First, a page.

A solar storm can cause orbiting satellites to collide

And Digital look It has recently been revealed that the increased “drag effect” of solar storms may accelerate the fall of some satellites in the fall. However, this is not the only consequence that this phenomenon can bring to objects in orbit, experts are concerned about the high risk of satellites colliding with each other or even with debris.

The United States Space Surveillance Network (SSN) currently monitors about 20,000 objects in low Earth orbit (a region of space at an altitude of 1,000 km). Some of these items are operational satellites, but most are non-operational spacecraft, rocket parts, and debris generated during collisions.

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SSN experts use radar to monitor and track the position of these objects and project their trajectory into the future. When two objects, such as space debris and a satellite, come dangerously close to each other, a satellite operator receives an alert. In some cases, they perform maneuvers to avoid falls or collisions.

However, there are unpredictable situations, as it is not always possible to be sure of the position of these objects, and this unpredictability increases during solar storms.

Gases present in the Earth’s thermosphere (the upper layer of the atmosphere, located between 100 and 600 km) are evolved. At this height, they interact with particles emitted by the Sun, via coronal mass ejections (CMEs), i.e. large bursts of magnetized plasma from the solar atmosphere. These interactions drag the denser gases, which are at lower altitudes, to where the satellites are. This sudden change creates a strong drag, which changes the motion of these objects and pulls them towards Earth.

In a statement to Space.com, National Oceanic and Atmospheric Administration (NOAA) Space Weather Prediction Center (SWPC) program coordinator Bill Murtaugh said that “when we get a very large event and we see a strong warming of the atmosphere [superior]The satellites will not be where they should be.”

Fortunately, however, these super-strong solar storms don’t happen very often.

One of the biggest concerns among experts is the increasing number of satellites and space junk orbiting the planet today. In fact, the next major solar storm could disrupt Earth’s atmosphere for weeks.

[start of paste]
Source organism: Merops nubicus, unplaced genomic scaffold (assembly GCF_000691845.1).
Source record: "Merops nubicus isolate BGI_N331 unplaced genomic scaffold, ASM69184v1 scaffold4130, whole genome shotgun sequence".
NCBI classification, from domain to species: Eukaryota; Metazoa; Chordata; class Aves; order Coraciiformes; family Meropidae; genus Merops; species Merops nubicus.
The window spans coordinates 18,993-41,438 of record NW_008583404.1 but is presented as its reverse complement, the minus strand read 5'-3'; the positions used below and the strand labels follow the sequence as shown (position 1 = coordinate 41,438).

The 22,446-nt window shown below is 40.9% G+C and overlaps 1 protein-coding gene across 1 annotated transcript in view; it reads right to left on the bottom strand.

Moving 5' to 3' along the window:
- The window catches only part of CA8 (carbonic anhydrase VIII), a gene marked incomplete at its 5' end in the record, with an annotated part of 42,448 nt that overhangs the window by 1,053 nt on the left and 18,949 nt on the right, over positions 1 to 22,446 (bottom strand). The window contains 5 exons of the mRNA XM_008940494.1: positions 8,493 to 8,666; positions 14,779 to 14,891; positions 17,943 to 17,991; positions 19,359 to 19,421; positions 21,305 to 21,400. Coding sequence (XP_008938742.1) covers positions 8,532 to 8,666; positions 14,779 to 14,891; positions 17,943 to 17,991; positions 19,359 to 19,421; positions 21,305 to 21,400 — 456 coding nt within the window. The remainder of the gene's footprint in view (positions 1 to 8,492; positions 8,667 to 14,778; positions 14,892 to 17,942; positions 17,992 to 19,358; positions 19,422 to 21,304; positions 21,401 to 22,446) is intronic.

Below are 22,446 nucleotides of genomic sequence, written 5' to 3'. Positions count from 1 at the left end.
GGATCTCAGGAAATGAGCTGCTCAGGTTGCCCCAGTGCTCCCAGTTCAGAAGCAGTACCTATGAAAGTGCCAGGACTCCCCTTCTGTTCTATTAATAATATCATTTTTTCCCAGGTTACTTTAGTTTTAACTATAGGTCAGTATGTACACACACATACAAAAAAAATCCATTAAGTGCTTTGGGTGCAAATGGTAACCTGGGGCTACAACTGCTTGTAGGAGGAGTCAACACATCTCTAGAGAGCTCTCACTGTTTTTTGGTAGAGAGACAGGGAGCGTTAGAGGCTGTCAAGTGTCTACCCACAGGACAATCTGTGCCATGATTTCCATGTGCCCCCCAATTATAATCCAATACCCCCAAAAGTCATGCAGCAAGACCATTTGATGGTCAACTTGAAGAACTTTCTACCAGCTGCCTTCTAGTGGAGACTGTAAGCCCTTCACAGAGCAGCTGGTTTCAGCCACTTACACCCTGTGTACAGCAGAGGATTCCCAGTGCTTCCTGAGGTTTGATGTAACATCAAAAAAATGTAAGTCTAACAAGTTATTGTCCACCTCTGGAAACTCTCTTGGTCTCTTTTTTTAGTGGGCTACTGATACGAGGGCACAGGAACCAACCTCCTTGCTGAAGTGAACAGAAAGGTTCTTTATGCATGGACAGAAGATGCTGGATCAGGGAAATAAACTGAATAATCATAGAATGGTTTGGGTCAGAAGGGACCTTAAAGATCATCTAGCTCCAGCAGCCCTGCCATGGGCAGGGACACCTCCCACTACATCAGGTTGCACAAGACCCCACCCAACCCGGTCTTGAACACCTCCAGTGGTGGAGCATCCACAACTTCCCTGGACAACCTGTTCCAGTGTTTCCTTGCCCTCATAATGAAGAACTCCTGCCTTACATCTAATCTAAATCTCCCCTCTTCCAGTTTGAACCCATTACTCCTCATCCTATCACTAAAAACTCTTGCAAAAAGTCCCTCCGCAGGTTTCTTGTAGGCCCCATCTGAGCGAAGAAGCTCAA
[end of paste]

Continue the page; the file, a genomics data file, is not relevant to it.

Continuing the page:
Photo: Buradaki-

Solar storms after space exploration began

In October 2003, hundreds of spacecraft were out of sight of satellite controllers. This situation lasted for several days and occurred after a massive solar storm hit Earth. Since this event was dubbed the “Halloween Storm”, the world has been experiencing a very quiet time.

In 2003, fortunately, there were no clashes. But since the year of the Halloween storm, the presence of objects in Earth’s orbit has quadrupled, so has the risk of collisions, even in the current solar cycle, which began in 2019 and was supposed to be much more intense. the previous one

According to Berger, “low-Earth-orbit satellite operators now receive about one warning per day. One warning per week is serious enough to warrant further consideration, and every few weeks they should manage the situation to reduce the chance of a collision. This was not the case in the past. »

For years, the space safety community has been warning about the growing amount of debris in low Earth orbit. This decline, along with the increase in the number of operational satellites over the past decade, threatens the sustainability of operations in space.

Experts are already taking steps to mitigate the early stages of what’s called Kessler syndrome, an unstoppable cascade of collisions that can make the orbital environment so dangerous as to render it unusable.

In February, SpaceX lost 40 Starlink satellites shortly after launch and the disaster was blamed on a rather mild geomagnetic storm. The European Space Agency (ESA) reported earlier this year that its swarm of satellites responsible for measuring the Earth’s field is decelerating ten times faster from December 2021 than the previous year since their launch in 2013.

Events between the 19th and 20th centuries

There have been two other extreme solar storms in known history. In 1859 the so-called Carrington Event brought down telegraph networks across Europe and America; The “New York Railroad Storm” of 1921 set fire to several telegraph centers around the world, including Grand Central Terminal in New York City.

Both storms were stronger than the 2003 storm.

Berger says that “if something like the storm of 1921 happened today, it could have a very serious impact on space operations for weeks, not just hours or days. And since we know we’re going to be hit by a major storm at some point, We need to study to improve the models [já existentes] And to make sure they can predict the changes in these geomagnetic storms better than they currently do.

Via: space.com

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